Efficacy of exenatide in Fasting Plasma Glucose (FPG) in comparison to insulin: The summary effect size for weighted mean difference of mean variation of FPG (ΔFPG) for all included data for exenatide in comparison to insulin in three trials (Diamant et al., 2010; Bunck et al., 2009; Nauck et al., 2007) was 0.558361 with 95% CI = -0.185313 to 1.302035 (p = 0.1411). The Cochrane Q test for heterogeneity indicated that the studies are heterogeneous (p = 0.0242) and could not be combined, thus the random effects for individual and summary of effect size for weighted mean difference was applied. Regression of normalized effect vs. precision for all included studies for Δ FPG among exenatide vs. insulin therapy could not be calculated because of too few strata.

Efficacy of exenatide in Body Weight (BW) in comparison to insulin: The summary effect size for weighted mean difference of mean variation of BW (Δ BW) for all included data for exenatide in comparison to insulin in four trials (Diamant et al., 2010; Bunck et al., 2009; Nauck et al., 2007; Davis et al., 2007) was -4.682074 with 95% CI = -5.746162 to -3.617986 (p<0.0001, Fig. 2). The Cochrane Q test for heterogeneity indicated that the studies are heterogeneous (p = 0.0066) and could not be combined, thus the random effects for individual and summary of effect size for weighted mean difference was applied. Regression of normalized effect vs. precision for all included studies for Δ BW among exenatide vs. insulin therapy was 0.037132 (95% CI = -9.196063 to 9.270326, p = 0.9878) and Kendall’s test on standardized effect vs. variance indicated tau = -0.333333, p = 0.3333.

Image for - No Superiority of Exenatide over Insulin in Diabetic Patients in Terms of Weight Reduction or Incidence of Adverse Effects: A Meta-analysis
Fig. 3: Individual and pooled effect size for weighted mean difference for the outcome of “Δ Systolic BP” in the studies considering exenatide comparing to insulin therapy

Efficacy of exenatide in hemoglobin A1C (HbA1C) in comparison to insulin: The summary effect size for weighted mean difference of mean variation of HbA1C (Δ HbA1C) for all included data for exenatide in comparison to insulin in five trials (Diamant et al., 2010; Bunck et al., 2009; Nauck et al., 2007; Davis et al., 2007; Heine et al., 2005) was -0.118171 with 95% CI = -0.25776 to 0.021418 (p = 0.0971). The Cochrane Q test for heterogeneity indicated that the studies are heterogeneous (p<0.0001) and could not be combined, thus the random effects for individual and summary of effect size for weighted mean difference was applied. Regression of normalized effect vs. precision for all included studies for Δ AC1 among exenatide vs. insulin therapy was 2.050726 (95% CI = -4.779041 to 8.880493, p = 0.4098) and Kendall’s test on standardized effect vs. variance indicated tau = -0.2, p = 0.4833.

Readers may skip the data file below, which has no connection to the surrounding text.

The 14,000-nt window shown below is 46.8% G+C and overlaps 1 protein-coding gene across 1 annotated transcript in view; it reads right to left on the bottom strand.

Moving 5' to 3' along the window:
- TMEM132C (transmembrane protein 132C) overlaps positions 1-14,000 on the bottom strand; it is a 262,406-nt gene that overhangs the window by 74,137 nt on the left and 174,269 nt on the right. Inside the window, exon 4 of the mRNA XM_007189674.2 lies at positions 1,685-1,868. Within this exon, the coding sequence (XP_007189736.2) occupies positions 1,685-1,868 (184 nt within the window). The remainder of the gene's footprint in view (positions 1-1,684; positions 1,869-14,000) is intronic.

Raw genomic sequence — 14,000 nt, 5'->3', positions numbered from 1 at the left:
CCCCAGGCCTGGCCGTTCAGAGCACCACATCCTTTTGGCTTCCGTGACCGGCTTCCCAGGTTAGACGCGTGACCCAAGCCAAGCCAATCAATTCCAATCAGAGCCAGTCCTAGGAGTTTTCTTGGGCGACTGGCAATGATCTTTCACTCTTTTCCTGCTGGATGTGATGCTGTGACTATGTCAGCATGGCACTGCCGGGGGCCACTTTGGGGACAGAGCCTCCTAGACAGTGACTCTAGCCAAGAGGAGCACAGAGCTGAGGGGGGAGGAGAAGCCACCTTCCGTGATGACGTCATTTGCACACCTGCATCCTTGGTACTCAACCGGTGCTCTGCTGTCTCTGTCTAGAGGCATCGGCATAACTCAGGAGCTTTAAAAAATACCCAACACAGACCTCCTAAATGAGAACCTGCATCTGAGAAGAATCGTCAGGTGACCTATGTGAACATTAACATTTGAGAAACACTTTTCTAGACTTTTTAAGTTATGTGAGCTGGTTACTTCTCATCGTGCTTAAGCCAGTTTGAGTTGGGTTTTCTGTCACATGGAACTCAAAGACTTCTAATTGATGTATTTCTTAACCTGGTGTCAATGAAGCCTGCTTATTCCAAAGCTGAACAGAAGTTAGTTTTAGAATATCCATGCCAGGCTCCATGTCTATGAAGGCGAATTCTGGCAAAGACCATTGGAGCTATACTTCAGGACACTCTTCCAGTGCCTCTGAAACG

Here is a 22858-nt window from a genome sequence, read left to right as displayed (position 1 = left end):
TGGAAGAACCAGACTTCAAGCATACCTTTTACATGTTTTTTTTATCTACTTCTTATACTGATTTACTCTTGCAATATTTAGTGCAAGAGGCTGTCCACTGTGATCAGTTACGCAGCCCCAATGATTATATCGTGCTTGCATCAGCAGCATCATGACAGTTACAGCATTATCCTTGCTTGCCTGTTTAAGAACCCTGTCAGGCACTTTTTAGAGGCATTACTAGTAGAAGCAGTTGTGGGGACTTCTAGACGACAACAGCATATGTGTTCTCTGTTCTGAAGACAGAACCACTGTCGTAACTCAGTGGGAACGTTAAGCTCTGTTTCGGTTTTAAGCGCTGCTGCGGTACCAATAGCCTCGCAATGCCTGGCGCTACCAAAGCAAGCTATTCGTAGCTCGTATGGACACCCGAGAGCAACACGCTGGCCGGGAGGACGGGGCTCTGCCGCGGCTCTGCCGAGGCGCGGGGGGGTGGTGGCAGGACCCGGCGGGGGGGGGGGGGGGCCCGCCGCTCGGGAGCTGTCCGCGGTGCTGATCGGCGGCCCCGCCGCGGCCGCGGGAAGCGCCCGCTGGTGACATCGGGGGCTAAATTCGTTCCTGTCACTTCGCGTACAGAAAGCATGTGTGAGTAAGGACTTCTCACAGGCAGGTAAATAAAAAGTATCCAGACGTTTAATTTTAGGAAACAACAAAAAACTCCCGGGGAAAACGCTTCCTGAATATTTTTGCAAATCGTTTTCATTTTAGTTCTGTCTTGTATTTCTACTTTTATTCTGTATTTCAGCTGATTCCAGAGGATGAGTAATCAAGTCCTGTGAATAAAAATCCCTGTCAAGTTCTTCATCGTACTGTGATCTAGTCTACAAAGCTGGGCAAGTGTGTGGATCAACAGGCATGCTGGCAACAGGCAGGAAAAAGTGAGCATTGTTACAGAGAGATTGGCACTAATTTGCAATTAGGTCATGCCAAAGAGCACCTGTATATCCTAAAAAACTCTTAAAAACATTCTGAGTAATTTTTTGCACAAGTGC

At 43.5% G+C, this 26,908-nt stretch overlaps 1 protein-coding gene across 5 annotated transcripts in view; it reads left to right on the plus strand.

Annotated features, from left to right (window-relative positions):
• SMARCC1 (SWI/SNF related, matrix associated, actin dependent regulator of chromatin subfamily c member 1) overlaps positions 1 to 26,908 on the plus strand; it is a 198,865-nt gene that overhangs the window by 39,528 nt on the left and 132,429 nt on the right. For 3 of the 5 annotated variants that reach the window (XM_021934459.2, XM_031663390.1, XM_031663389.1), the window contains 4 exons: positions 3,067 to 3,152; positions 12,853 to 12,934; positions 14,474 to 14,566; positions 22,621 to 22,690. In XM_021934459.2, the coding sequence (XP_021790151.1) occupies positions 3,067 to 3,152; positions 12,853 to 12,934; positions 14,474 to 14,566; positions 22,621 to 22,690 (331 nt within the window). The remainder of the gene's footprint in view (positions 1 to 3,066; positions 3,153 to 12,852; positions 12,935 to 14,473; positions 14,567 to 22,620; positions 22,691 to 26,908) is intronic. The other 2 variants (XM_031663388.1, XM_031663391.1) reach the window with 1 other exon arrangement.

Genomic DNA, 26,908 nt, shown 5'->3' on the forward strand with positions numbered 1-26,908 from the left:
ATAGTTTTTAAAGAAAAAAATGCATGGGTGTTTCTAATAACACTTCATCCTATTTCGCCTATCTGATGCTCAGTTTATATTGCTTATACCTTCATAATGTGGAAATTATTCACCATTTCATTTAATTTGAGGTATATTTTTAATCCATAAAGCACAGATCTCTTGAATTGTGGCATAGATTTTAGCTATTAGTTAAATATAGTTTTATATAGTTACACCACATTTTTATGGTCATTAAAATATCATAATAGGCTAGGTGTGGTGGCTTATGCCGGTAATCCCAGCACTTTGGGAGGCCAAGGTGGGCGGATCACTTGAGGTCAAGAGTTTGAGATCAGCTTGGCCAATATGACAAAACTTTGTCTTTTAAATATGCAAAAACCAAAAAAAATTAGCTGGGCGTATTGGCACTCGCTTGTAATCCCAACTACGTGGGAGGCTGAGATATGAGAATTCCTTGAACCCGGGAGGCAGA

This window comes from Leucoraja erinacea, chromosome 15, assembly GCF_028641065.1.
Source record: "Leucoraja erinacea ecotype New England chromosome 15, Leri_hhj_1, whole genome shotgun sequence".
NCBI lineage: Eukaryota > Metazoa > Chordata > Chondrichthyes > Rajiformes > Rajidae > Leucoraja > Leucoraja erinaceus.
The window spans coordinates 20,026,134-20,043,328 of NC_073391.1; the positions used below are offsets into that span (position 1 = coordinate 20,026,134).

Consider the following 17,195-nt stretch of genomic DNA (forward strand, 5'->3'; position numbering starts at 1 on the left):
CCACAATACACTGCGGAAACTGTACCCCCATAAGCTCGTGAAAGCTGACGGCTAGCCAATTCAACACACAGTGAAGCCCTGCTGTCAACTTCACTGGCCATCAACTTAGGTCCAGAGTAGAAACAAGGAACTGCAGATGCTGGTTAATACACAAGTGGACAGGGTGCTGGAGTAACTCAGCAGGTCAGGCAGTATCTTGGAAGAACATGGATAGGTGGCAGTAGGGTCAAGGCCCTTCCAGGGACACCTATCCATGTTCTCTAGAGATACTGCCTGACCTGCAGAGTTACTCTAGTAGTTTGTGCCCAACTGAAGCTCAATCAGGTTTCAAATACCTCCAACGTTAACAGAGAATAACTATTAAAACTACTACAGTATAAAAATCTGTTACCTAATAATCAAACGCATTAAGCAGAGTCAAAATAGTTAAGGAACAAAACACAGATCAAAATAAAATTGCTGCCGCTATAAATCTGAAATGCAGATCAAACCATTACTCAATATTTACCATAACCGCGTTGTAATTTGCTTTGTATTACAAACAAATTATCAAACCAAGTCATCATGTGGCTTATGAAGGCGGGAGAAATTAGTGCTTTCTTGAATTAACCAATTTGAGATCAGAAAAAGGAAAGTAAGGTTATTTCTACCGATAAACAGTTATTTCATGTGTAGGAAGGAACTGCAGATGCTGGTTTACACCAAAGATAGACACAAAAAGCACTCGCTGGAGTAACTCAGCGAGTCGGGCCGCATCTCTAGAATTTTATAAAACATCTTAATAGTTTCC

Efficacy of exenatide in systolic Blood Pressure (BP) in comparison to insulin: The summary effect size for weighted mean difference of mean variation of systolic BP (Δsystolic BP) for all included data for exenatide in comparison to insulin in two trials (Diamant et al., 2010; Nauck et al., 2007) was -3.96528 (95% CI = -7.884617 to -0.045943) a significant result (p = 0.0474, Fig. 3). The Cochrane Q test for heterogeneity indicated that the studies are not heterogeneous (p = 0.0532) and could be combined but because of too few included studies, the random effects for individual and summary of effect size for weighted mean difference was applied. Regression of normalized effect vs. precision for all included studies for Δ systolic BP among exenatide vs. insulin therapy could not be calculated because of too few strata.

Table 1: Different adverse events of all types of exenatide comparing to insulin
Image for - No Superiority of Exenatide over Insulin in Diabetic Patients in Terms of Weight Reduction or Incidence of Adverse Effects: A Meta-analysis